Anyone who is enmeshed in the liberty movement is aware to the great schisms that divide us. Though we are relatively few in number, we split and segregate ourselves on multiple fronts, not least of these being how to best enact substantial social change.  We have tirelessly debated over the best way to make our vision for society a reality, with little progress towards consensus.

Generally speaking, there are two philosophies that attempt to answer the question how to achieve social change: 

Hayek is attributed with the “Ideas” school. Friedrich von Hayek was a Nobel Prize-winning economist who argued that policy and public opinion are directed by proliferating good ideas. Teach the ideas in academia, and they’ll spread to the general population, then translate into law. Society changes before law.

Then you have Alinsky and the “Power” school. Saul Alinsky was a community organizer who taught that direct political action from a dedicated minority could change policy and from there the public mood. Use the tactics of political organization, and you will change law. Change law, and you will change society.

Ideas versus power – which is right? Neither alone. Holding one method as superior is a common theme in the liberty movement, one that serves as a detriment to the cause. These two schools of change are complimentary and can only work in conjunction with one another – failure to realize this may well contribute to the protracted pace of the change we are all working toward. As Clark Ruper so succinctly wrote in an article for Students For Liberty:

“These [Hayekian vs. Alinskyian] debates are usually framed as politics versus principles, pragmatism versus idealism, boots on the ground activism versus ivory tower naval gazing. However, these are false distinctions, a debate without a victor. That is because these theories are not competitive, but complementary. Both, and many more, are necessary pre-requisites for a libertarian revolution.”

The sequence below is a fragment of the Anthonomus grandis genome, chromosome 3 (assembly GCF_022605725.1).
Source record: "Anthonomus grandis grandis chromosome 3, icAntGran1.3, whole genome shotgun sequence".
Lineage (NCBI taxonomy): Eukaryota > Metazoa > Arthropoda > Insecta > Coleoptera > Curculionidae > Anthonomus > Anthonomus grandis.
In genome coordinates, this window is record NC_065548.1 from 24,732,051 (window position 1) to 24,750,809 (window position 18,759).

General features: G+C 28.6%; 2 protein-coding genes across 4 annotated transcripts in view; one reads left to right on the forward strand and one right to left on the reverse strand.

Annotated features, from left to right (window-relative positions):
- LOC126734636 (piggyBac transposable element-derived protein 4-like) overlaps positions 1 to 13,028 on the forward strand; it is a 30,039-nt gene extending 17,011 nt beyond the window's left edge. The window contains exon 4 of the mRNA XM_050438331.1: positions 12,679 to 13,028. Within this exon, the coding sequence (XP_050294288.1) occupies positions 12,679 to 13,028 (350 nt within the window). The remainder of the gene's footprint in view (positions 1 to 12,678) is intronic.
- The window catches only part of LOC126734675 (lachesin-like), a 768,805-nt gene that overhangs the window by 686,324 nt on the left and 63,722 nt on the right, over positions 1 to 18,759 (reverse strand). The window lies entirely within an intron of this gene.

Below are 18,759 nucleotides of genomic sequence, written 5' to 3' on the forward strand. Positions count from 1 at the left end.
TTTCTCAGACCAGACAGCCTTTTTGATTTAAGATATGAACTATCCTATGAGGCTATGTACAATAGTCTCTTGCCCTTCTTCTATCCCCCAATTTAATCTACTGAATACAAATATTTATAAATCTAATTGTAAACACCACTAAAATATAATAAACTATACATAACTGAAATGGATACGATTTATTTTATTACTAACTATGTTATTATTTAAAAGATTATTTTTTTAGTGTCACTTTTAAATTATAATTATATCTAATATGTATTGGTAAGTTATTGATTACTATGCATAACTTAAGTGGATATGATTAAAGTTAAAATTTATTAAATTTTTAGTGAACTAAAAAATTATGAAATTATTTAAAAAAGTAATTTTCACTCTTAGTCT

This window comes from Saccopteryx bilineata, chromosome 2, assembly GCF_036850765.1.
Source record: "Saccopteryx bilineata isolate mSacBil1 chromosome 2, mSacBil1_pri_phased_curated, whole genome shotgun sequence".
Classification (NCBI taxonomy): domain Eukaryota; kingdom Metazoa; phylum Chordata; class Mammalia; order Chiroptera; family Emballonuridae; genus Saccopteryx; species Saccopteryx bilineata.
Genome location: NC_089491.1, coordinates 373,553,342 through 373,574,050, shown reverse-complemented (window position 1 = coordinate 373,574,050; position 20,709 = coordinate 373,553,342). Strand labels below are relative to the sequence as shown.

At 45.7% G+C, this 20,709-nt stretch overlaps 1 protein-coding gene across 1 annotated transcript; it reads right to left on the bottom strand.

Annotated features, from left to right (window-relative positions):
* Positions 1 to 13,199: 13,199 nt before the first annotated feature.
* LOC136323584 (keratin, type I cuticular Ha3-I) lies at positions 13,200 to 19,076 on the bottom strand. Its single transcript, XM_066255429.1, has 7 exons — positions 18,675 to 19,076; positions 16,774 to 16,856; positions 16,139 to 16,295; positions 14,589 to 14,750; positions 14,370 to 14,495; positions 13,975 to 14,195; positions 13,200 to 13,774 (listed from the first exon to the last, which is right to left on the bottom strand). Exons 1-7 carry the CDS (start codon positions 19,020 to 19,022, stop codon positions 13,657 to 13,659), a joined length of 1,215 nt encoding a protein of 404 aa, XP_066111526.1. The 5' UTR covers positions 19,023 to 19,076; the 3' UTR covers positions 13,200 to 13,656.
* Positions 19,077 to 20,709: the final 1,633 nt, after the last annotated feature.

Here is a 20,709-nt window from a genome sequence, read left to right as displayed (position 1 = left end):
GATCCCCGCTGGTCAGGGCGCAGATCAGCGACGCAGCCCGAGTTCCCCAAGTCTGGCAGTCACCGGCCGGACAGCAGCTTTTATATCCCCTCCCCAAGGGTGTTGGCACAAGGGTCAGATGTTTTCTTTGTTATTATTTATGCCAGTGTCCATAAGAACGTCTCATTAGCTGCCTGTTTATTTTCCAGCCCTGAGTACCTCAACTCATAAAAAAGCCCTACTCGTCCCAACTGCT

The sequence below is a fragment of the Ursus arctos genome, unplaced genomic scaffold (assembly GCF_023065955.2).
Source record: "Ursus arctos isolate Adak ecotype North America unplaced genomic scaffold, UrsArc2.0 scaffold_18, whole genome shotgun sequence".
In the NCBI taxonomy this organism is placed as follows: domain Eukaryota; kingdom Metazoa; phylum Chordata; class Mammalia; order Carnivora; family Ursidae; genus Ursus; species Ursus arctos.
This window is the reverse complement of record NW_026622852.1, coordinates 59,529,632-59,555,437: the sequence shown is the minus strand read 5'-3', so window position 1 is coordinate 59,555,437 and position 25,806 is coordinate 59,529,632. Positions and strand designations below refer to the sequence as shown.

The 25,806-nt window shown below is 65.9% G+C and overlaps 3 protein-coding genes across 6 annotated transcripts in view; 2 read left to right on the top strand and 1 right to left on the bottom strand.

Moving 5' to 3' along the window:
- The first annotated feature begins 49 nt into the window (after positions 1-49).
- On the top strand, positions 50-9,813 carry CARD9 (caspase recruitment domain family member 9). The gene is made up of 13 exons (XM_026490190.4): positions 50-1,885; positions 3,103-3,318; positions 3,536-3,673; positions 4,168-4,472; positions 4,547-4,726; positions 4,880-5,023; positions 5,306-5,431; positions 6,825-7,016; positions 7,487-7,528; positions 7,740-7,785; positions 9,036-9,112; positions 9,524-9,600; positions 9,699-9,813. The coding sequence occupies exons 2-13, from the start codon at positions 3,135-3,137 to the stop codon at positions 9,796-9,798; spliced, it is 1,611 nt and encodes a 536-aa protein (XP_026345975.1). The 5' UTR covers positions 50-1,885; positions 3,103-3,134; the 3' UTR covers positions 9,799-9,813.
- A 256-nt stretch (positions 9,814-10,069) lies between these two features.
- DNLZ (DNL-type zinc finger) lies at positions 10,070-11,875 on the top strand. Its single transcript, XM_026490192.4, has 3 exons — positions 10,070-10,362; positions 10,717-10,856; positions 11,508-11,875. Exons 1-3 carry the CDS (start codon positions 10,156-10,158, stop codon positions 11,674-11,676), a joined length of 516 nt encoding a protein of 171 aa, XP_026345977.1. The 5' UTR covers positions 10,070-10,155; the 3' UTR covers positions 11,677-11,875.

Like diet and exercise, these two theories reinforce one another. These complimentary schools of thought fortify each other and work best in tandem. The abolition of the slave trade in the United Kingdom is a beautiful example of how utilizing both schools of thought brings about the substantial and lasting change that libertarians yearn for.

In 1807, Thomas Clarkson and William Wilberforce—along with many allies—won one of the greatest social victories of all time: the passage of the Slave Trade Act. Both men were non-violent, and they came from and represented the two different schools of thought.

The battle to abolish the slave trade in Great Britain took place shortly after the American Revolutionary War, and it featured Clarkson and Wilberforce, who came of age during that conflict.

Clarkson was an academic turned activist. After writing an essay at St. John’s College in Cambridge, Clarkson became convinced of the immorality of the slave trade, and set out to end it. He said “that if the contents of the Essay were true, it was time some person should see these calamities to their end.” Clarkson and some friends established the world’s first think tank in May of 1787. Called The Society for the Abolition of The African Slave Trade, its members traveled the country gathering evidence, doing research, and engaging in activism.  They wrote letters, and articles, crafted a logo, distributed leaflets, and gave speeches.  Their efforts began to move the mood of the population in the direction of abolition.

While still a student (also at St. John’s, Cambridge), the 21-year-old Wilberforce was elected to Parliament. Wilberforce, like other politicians, made the necessary thinly-veiled bribes to ensure votes—in this case, around £8,000 (which translates to more than $500,000 in today’s dollars). With an independent mind and strong will, Wilberforce established himself as an independent player in Parliament not beholden to party loyalties.

In 1787, Clarkson came to Wilberforce’s home at Old Palace Yard, Westminster, to meet Wilberforce for the first time. Wilberforce was already opposed to the slave trade, but it took over a year of discussion and education from Clarkson and the other abolitionists to prepare him for the fight he would soon take up in Parliament.